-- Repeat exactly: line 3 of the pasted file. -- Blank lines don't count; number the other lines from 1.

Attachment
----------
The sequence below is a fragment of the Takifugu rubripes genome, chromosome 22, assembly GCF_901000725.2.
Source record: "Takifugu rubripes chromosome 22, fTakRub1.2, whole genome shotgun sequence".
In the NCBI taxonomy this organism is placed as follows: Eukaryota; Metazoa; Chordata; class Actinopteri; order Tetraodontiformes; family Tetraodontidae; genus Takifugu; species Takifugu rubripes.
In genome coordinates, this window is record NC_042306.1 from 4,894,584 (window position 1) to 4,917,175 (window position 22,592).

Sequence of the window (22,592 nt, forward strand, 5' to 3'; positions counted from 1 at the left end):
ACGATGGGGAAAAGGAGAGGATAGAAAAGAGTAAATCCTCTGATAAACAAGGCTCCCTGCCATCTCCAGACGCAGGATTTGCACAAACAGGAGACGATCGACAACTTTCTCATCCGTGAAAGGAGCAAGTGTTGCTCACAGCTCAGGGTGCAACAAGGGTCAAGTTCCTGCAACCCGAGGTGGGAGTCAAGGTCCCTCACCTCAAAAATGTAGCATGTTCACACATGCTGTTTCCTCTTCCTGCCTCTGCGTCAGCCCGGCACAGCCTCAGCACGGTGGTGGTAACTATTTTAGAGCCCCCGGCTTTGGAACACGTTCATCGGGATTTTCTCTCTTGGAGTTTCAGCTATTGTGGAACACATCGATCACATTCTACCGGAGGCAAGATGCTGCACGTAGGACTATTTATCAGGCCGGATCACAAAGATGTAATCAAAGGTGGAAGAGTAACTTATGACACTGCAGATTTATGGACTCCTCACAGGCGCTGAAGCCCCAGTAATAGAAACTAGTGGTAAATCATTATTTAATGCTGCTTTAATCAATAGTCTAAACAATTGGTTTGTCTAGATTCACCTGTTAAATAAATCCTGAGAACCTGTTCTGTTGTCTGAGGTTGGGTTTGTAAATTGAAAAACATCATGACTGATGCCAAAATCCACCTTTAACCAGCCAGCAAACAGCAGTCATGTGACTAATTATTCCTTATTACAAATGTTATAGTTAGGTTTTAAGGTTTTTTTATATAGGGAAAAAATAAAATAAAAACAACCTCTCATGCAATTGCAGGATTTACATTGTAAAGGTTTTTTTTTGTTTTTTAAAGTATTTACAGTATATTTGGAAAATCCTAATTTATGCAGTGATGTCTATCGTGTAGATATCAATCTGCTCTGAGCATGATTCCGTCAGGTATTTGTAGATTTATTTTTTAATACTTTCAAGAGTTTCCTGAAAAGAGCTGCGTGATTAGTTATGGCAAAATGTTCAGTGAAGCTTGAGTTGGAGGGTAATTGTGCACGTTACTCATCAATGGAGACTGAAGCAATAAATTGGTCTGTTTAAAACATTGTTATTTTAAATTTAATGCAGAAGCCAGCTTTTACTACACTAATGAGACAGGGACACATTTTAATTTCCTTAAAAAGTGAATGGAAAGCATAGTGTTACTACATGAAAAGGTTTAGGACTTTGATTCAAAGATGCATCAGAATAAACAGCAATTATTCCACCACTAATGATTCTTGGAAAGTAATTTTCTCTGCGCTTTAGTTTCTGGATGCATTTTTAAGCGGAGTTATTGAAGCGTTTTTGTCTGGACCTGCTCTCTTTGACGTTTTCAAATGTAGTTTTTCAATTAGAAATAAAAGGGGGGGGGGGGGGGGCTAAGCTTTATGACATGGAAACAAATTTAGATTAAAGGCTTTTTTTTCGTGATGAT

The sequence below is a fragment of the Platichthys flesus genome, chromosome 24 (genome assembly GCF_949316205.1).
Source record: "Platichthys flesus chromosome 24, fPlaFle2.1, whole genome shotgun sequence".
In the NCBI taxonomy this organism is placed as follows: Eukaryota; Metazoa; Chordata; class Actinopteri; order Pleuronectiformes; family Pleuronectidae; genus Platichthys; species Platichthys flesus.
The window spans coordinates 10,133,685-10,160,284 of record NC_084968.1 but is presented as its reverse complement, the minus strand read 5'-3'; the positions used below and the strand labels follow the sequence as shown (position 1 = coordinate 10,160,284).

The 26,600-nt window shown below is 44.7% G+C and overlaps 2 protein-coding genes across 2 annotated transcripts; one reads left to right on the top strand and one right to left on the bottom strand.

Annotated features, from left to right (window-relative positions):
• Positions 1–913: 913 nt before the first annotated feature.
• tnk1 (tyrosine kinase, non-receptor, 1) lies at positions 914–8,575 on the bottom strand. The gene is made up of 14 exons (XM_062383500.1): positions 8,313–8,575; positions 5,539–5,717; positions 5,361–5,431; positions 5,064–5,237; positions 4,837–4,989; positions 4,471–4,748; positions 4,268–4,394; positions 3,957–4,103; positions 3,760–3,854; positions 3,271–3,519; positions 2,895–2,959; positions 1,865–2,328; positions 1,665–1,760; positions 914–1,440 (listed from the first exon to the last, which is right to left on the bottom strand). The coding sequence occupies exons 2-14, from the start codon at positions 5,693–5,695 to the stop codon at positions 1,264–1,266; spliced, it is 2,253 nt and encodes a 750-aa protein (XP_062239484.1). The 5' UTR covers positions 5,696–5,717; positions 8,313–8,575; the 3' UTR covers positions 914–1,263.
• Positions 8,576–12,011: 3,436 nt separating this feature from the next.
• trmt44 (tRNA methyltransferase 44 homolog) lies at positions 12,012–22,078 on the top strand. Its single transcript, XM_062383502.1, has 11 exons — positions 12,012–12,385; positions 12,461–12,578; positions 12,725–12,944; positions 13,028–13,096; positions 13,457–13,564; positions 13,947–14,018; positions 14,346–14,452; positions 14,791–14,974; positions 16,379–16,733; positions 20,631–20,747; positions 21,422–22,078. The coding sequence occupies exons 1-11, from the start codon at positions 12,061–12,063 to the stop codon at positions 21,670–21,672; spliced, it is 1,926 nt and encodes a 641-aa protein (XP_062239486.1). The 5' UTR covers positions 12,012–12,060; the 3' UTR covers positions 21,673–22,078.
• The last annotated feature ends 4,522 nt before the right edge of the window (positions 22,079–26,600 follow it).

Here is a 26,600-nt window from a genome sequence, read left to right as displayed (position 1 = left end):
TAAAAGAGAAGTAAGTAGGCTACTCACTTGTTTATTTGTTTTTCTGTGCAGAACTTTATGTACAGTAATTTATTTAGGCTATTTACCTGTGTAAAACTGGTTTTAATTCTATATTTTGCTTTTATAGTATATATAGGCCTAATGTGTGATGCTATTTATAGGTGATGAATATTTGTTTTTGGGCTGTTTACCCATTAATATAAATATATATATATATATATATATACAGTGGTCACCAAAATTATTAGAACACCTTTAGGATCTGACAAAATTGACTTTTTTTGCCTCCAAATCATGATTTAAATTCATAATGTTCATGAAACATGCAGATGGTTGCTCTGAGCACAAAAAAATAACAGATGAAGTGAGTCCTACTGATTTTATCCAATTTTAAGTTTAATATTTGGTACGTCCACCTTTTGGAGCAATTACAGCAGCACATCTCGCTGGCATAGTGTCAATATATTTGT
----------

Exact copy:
In the NCBI taxonomy this organism is placed as follows: Eukaryota; Metazoa; Chordata; class Actinopteri; order Tetraodontiformes; family Tetraodontidae; genus Takifugu; species Takifugu rubripes.